And today the scar still isn’t completely hidden, but it is still looking better. And I’m feeling great! And now that some time has passed I honestly don’t really mind having a little battle scar, to tell you the truth. It’s a daily reminder of what I’ve been through, all the good and bad, all the worry and relief, all that kind of stuff. And it’s a daily reminder that I’ve got to take really good care of my skin. (Of course having said that, if it continues to shrink and totally disappears over time I’d be pretty cool with that too. LOL!)

Filming in Guatemala!

So Dusty and I spent an action-packed couple of weeks in late March/early April filming an episode down in Guatemala, which was the first big trip we’ve taken since my surgery. And what did I do differently this time? I used facial sunscreen! Repeatedly! And of course sunscreen everywhere else too. I also upgraded my sunscreen choices to the Neutrogena line and I use a tinted Elta sunscreen on my face. And since we’ve been back, I’ve also ordered a powder sunscreen to try for easier re-applications. I’ll let ya know what I think about it!

And yes, I also wore a hat (and continue to wear hats) as much as possible. In fact, I just bought two more large, wide-brimmed floppy hats yesterday. So bring on that summer sun! I’m ready for it!

A Life-Saving and Learning Experience

So once again, if this experience has taught me anything it’s that I need to love my skin and take really good care of it. Damage has been done and there’s nothing I can do about that, but I can sure as heck prevent any further damage, and I absolutely intend to do that. I also intend to nag and preach to every person that will listen to me when it comes to using sunscreen. It’s just so important y’all!

Progress! The scar as of May 6th, 2018 (four months after surgery).

And I’ve also learned that I’ll never really be out of the woods on this deal. Hopefully of course this will be the last skin cancer scare I ever have to deal with, but most likely there will be more. That’s just kinda the way it all works. Unfortunately once you have one, you’re more likely to have more. So there’s that. But I’m going to make all of my dermatologist appointments (which I never really worried too much about before) and I’m definitely going to keep an eye out for anything suspicious. That’s for sure! And if you notice anything suspicious on your skin, I sure hope you’ll see your dermatologist too. If you’re in the Texas Panhandle area, I highly recommend Dr. Jones at High Plains Dermatology. He’s a very down-to-earth, very thorough doctor and I’ve felt really good about him.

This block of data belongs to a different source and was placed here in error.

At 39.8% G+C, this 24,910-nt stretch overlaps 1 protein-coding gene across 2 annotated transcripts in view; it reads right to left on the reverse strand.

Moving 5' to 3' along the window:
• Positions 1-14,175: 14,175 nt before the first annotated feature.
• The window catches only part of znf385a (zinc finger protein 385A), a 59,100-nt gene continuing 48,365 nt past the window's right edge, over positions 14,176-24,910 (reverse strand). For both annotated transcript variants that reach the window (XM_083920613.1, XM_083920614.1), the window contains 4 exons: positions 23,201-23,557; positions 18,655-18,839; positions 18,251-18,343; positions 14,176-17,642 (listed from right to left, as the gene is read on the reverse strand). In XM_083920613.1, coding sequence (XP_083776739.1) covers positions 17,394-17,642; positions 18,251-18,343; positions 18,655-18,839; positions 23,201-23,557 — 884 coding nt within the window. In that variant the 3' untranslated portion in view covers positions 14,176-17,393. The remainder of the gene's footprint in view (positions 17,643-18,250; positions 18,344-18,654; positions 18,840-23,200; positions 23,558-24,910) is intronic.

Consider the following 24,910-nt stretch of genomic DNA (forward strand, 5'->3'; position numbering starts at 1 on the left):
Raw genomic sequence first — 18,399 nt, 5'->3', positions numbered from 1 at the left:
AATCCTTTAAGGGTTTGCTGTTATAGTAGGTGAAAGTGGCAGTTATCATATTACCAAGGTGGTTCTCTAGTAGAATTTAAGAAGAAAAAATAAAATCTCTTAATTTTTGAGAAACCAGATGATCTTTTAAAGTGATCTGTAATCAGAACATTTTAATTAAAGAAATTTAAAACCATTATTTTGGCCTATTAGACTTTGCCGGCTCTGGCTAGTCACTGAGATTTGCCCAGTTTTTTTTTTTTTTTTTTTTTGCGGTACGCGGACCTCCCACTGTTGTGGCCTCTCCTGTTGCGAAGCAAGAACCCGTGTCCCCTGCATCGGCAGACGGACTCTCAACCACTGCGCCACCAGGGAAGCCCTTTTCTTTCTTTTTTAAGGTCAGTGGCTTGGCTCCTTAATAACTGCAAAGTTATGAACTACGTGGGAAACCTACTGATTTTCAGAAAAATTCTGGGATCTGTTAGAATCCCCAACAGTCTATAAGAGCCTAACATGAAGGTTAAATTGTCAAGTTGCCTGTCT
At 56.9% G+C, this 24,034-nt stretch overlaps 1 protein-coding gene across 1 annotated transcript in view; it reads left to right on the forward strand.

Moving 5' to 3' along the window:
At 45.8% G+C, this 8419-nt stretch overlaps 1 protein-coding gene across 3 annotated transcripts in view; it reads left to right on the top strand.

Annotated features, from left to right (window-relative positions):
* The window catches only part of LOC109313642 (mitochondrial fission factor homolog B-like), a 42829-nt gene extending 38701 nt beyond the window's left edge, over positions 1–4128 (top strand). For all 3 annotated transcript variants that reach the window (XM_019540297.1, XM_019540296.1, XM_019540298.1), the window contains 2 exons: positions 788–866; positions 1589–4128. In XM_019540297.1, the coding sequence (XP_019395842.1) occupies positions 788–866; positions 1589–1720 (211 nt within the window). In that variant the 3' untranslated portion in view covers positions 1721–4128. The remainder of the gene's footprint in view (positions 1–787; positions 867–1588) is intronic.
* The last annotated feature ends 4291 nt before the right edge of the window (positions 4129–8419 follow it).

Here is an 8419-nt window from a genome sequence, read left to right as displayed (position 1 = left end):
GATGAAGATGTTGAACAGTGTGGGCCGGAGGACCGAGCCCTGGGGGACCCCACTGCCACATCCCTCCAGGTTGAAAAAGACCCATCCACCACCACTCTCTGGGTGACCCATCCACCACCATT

So that’s the skinny folks. It’s been quite a journey so far and I so, so, so appreciate all of you who have reached out to offer your love and support, and to tell me your own skin cancer stories. And those of you who have been to see the doctor and found problems of your own because you’ve been reading about my experience, I sure do feel for and and what you’re going through, but I sure am happy to have played at least a small role in helping you get diagnosed and treated. Makes it all worthwhile for sure! And if we can all share our stories and experiences, maybe more and more people will pay closer attention to their own skin and get the advice/help they might need.

And last but certainly not least, another big thanks to my wonderful family and wonderful friends who have been so supportive through this entire process. And to my wonderful husband for being my rock! Love you sugar!

Cheers guys! Summer’s almost here. And I can’t wait! How about you? Here’s to your health. Here’s to a great summer. And here’s to floppy hats and sunscreen! 🙂

Thanks y’all! Big hugs to everybody!

~ Nik

 

6 Comments

  1. Just now reading this (a bit belatedly!) and so happy for all the good news ~ Thanks for sharing your message and for your positive example. You’re a dear and a darlin’, and we all want your shining spirit to be housed in your healthy body for a long, long time! Hope you and Dusty are happy, taking care, and getting in some good travels this summer. We’ll all look forward to hearing all about them (and seeing them on tv, too)! ❤️

    • Awwww. Thank you very much Kim! I sure appreciate it! And Dusty and I are definitely traveling this summer! We’ve got lots of great new adventures planned for season three! Thanks as always for coming along for the ride! 😉

  2. I had no idea you were dealing with this. I am thankful it is done and you are carrying on, Niki. God bless you. And, you look wonderful!

  3. Jeannette Balthaser

    Just finally got to spend some time on your website and learned about your bout with skin cancer. My son had a basal cell cancer on his upper chest. Just removed it and
    thank the Lord, didn’t have to have major surgery. He’s well. Myself, over the past years, I’ve had uterine cancer and breast cancer. . . all taken care of with surgery and PRAISE
    GOD – no other therapy. So, I say that just to remind you to take care of your total body too! It’s such a joy to watch your shows and see you all experience it first hand. Great to see the world through your eyes. Thank you so much.

    • Thank you very much, Jeannette. It sure is a scary thing. Glad to hear you and your son both are doing well. Our eyes have definitely been opened and we’re much more aware these days. Thank you so much for watching!